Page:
The urine iodide test is not appropriate to diagnose iodine deficiency in individuals .  Urine iodide levels are variable from day to day in a given patient, and have a low predictive value for iodine deficiency.  Even an accurate 24-hour collection cannot be reliably used to assess iodine status in an individual . To determine iodine status in an individual by using urinary iodide, several urine samples collected over a prolonged period of time (covering seasonal variations e.g. 10 repeat random urine samples) are required, which is impractical in routine clinical practice.  Urine iodide reflects only recent iodine intake, whereas the thyroid gland can store large amounts of iodine.  Using it to test for iodine deficiency is of no benefit to patients, and may give misleading results leading to harmful interventions e.g. excessive iodine supplementation can cause hyperthyroidism and may increase the risk of autoimmune thyroid disease.

Urine iodide levels have been widely used in epidemiology to assess the iodine status of populations.  Some laboratories have historically quoted urine iodide reference ranges which are based on population medians.  These ranges are meant for population studies, and should not be applied to individuals. The majority of individuals with urine iodide levels which are "low" in relation to guidelines for population medians are not iodine deficient.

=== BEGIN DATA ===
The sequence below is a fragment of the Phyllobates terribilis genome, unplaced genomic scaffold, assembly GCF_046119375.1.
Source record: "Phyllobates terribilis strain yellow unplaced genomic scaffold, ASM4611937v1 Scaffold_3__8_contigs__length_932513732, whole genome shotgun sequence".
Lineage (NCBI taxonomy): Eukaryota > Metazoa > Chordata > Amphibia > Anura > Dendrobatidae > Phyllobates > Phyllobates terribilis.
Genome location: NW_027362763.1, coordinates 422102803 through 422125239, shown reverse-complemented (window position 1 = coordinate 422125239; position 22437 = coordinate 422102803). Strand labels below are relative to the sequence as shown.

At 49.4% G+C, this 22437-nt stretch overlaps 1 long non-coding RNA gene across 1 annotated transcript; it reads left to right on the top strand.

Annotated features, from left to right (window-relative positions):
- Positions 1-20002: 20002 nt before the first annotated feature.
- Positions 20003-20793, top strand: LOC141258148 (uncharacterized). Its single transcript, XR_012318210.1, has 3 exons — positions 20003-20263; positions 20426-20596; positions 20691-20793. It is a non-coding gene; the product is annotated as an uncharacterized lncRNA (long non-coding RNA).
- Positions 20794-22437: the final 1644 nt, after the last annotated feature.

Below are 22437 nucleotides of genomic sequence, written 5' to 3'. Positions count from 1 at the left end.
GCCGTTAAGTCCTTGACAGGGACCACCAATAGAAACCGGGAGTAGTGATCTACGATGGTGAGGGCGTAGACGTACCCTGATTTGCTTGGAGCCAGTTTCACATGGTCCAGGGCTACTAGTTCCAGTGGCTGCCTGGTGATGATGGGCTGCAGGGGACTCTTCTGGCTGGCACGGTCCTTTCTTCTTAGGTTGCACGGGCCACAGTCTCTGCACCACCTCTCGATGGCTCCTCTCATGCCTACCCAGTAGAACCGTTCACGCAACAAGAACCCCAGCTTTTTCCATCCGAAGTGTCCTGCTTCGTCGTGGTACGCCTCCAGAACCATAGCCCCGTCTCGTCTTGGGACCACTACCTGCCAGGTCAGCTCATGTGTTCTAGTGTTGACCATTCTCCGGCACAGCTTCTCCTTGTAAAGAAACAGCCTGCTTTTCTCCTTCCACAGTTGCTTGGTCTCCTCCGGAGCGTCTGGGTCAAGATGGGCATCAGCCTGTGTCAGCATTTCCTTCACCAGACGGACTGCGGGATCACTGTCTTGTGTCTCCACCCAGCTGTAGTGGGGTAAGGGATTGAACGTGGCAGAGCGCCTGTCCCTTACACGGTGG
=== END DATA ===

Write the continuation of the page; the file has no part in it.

1. Soldin OP, Soldin SJ, Pezzullo JC. Urinary iodine percentile ranges in the United States. Clin Chim Acta. 2003;328:185-190

2. Zimmermann MB, Jooste PL, Pandav CS. Iodine-deficiency disorders. Lancet. 2008

3. Zimmermann MB. Methods to assess iron and iodine status. Br J Nutr. 2008;99 Suppl 3:S2-9

4. Rasmussen LB, Ovesen L, Christiansen E. Day-to-day and within-day variation in urinary iodine excretion. Eur J Clin Nutr. 1999;53:401-407

5. Wainwright P and Cook P. The assessment of iodine status - populations, individuals and limitations. Ann Clin Biochem. 2019;56(1):7-14

6. Sohn SY et al. Association between excessive urine iodine excretion and failure of radioactive iodine thyroid ablation in patients with papillary thyroid cancer. Thyroid 2013; 26(6): 741-747

7. Reinherdt MJ et al. Influence of urinary iodine excretion on thyroid Technetium-99m pertechnetate uptake with and without TSH suppression: what happens when iodine supply increases? Eur J Nucl Med 1998; 25: 1475-1481

8. Yaming Li. The influence of urinary iodine excretion on thyroid technetium-99m pertechnetate uptake with Graves hyperthyroidism patients. J Nuc Med May 2019; 60 (supp 1) poster 1097

Contact Information

Emails to chemicalpathologist@adhb.govt.nz will receive priority attention from the on-call chemical pathologist.

If the query concerns a specific patient please include the NHI number in your email.

If email is not a suitable option, please contact the on-call chemical pathologist via Lablink (Auckland City Hospital ext. 22000 or 09-3078995).

Individual chemical pathologists may be contacted but will not be available at all times. 

After-hours : contact  Lablink (Auckland City Hospital ext. 22000 or 09-3078995) or hospital operator for on duty staff after hours.

Dr Samarina Musaad (Clinical Lead) : SamarinaM@adhb.govt.nz ext. 22402 

Dr Cam Kyle: CampbellK@adhb.govt.nz   ext 22052 

Dr Weldon Chiu: WeldonC@adhb.govt.nz   ext. 23427 

Last updated at 16:29:23 21/11/2022